By Maureen Mullen
This was the move that should have been made all along. Instead the Red Sox waited until they were 43 games into the season -- and three games under .500 at 20-23 -- before they brought back shortstop Stephen Drew.
The deal came together in a matter of hours on Tuesday.
But the re-signing wasn't inspired by Boston's record so much as it was a byproduct of Will Middlebrooks' fractured right index finger -- and the dearth of available third basemen who would be an upgrade. Middlebrooks was placed on the 15-day disabled list Saturday. The signing of Drew will allow the Red Sox to move Xander Bogaerts -- who went into Tuesday's game leading the team with four errors and committed another on the second batter of the game -- from shortstop to third base, with Drew taking back his shortstop position. The Sox won't have to make a decision on Middlebrooks for about a month, after his finger is healed and he completes a rehab assignment.
The Sox gave Drew a $14.1 million qualifying offer in the offseason. He turned it down -- as did all players who received one -- looking for a better, multi-year deal. Instead, with a compensation pick attached to him, he languished on the open market.
As the June 5 draft drew closer, it became clear that agent Scott Boras' phone would not be ringing for Drew's services until after the draft -- at which time it very likely would have been ringing heartily. Several teams would have been interested in acquiring Drew. The Yankees, for one, were interested, but had no interest in giving up a draft pick to the Red Sox.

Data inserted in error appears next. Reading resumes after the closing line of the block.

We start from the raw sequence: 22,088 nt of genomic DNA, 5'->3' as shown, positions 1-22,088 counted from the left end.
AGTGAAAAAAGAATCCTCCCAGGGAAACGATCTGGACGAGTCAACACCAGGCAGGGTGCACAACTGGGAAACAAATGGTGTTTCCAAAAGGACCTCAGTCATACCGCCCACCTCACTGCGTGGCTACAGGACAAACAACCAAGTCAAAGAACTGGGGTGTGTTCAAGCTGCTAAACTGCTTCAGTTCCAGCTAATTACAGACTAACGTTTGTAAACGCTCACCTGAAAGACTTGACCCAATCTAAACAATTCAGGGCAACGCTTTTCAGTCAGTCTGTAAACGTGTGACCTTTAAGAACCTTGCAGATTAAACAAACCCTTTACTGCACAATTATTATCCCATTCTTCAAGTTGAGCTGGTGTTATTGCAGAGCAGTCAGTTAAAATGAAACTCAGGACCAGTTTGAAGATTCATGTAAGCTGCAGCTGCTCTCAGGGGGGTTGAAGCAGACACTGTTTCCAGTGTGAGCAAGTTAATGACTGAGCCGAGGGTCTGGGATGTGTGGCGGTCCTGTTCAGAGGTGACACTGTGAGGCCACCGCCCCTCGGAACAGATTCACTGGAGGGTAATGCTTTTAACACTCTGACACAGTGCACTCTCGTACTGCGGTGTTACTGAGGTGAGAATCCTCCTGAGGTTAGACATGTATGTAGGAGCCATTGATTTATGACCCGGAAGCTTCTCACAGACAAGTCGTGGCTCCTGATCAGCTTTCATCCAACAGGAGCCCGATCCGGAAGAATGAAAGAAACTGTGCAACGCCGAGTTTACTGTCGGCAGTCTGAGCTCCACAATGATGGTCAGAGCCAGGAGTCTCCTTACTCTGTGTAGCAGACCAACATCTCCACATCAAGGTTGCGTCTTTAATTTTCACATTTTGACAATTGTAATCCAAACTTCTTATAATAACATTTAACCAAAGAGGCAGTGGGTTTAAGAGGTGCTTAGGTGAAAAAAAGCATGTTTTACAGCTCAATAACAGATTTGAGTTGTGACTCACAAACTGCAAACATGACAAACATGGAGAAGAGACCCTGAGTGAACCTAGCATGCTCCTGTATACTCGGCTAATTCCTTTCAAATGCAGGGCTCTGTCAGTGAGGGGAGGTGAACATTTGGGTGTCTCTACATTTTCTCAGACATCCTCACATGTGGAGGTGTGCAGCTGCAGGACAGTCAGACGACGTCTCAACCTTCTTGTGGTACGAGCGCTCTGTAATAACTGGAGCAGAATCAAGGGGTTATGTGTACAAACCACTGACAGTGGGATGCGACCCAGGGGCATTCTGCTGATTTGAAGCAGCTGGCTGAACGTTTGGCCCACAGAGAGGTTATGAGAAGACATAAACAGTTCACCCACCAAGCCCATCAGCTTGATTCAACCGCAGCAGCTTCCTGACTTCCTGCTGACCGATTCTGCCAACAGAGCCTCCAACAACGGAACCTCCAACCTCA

So, Drew sat -- until Tuesday, when the Sox offered him $10.19 million (the prorated portion of his qualifying offer) for the remainder of the season, when he can again become a free agent without getting a qualifying offer or compensation pick attached.
Drew is expected to take a physical on Wednesday and then begin a minor league stint. Manager John Farrell believes Drew could be ready after about 10-12 days or 25 at-bats.
What he will bring to the Sox remains to be seen. Drew was second in the American League last season with a .984 fielding percentage. But he has not played since Game 6 of the World Series. Other than a home run in that clinching game, his offense -- albeit never his biggest selling point -- was virtually nonexistent. In 16 postseason games, he went a combined 6-for-54 (.111), with two extra-base hits, two walks and 19 strikeouts.
In the regular season, he hit .253 with a .333 on-base percentage and .443 slugging percentage. Against right-handers, though, the left-handed batter hit .284/.377/.498. As a team this season, the Sox are hitting just .240/.321/.365 against right-handers and .233/.310/.354 against right-handed starting pitchers.
But it was Drew's defense that had his once and future teammates clamoring for his return. His exceptional defense last season helped to stabilize the Red Sox infield, and they hope he will do again. An added benefit is that the Sox can keep Drew away from other teams -- including the Yankees, who could use the infield help.